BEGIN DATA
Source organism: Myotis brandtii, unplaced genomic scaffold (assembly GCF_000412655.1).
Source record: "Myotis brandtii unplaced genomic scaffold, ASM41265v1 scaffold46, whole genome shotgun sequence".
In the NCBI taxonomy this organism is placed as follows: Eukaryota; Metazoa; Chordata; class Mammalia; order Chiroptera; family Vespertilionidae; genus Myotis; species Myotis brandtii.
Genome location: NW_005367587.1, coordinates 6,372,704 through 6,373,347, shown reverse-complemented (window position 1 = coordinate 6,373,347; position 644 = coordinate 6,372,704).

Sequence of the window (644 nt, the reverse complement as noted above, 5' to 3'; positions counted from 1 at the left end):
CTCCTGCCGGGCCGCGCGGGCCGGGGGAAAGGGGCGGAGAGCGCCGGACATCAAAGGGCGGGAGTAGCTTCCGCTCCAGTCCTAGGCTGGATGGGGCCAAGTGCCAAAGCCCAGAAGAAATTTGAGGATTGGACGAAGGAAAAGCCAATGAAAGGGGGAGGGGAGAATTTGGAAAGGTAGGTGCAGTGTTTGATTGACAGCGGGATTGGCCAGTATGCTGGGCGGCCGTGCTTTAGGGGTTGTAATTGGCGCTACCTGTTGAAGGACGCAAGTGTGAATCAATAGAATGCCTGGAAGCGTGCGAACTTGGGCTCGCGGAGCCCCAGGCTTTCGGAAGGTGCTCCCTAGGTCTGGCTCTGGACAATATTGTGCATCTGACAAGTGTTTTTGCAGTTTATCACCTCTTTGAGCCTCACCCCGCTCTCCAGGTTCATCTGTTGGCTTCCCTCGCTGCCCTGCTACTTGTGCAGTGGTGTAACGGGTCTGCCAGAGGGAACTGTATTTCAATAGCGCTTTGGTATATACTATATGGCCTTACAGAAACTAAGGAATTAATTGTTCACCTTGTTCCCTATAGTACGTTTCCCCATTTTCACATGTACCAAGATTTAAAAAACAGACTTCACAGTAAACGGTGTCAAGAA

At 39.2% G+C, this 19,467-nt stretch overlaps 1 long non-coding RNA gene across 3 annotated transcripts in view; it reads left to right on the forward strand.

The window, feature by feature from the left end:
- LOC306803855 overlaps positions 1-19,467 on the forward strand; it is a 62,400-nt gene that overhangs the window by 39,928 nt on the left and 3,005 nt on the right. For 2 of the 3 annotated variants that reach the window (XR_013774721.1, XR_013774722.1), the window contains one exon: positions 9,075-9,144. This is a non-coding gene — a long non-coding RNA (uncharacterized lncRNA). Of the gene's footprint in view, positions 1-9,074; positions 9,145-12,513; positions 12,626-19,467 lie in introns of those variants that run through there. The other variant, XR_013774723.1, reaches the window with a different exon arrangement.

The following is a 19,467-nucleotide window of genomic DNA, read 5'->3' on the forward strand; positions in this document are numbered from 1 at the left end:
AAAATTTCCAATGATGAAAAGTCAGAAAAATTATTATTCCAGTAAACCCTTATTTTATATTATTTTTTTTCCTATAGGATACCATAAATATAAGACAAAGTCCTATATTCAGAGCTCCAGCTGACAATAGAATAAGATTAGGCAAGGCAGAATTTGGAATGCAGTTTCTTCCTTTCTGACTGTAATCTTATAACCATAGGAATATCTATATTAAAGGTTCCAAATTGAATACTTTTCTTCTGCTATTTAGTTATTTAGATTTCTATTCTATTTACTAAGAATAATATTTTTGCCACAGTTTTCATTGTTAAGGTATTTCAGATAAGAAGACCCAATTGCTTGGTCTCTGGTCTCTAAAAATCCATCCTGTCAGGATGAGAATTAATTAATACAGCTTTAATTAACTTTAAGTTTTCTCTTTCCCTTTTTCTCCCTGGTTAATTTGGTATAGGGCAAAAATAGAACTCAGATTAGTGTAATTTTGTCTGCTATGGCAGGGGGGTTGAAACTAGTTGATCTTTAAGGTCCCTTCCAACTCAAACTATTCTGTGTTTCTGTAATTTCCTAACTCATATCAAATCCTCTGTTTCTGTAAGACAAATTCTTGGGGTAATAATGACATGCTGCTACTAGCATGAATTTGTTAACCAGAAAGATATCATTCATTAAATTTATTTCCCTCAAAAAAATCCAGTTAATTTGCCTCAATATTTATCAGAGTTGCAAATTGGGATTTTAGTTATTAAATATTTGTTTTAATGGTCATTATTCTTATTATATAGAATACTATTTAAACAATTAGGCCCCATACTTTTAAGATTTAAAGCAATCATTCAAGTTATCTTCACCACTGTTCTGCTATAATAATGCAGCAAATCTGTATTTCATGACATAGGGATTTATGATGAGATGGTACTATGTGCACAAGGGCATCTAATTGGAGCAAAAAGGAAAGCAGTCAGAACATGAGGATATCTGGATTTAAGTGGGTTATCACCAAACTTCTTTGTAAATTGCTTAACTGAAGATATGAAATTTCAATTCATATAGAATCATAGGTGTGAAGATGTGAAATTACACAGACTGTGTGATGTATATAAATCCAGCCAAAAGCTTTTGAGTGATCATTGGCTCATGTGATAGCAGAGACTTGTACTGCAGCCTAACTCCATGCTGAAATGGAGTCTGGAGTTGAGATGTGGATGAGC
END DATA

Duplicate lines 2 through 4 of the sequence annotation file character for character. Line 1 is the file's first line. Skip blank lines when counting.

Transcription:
Source record: "Myotis brandtii unplaced genomic scaffold, ASM41265v1 scaffold46, whole genome shotgun sequence".
In the NCBI taxonomy this organism is placed as follows: Eukaryota; Metazoa; Chordata; class Mammalia; order Chiroptera; family Vespertilionidae; genus Myotis; species Myotis brandtii.
Genome location: NW_005367587.1, coordinates 6,372,704 through 6,373,347, shown reverse-complemented (window position 1 = coordinate 6,373,347; position 644 = coordinate 6,372,704).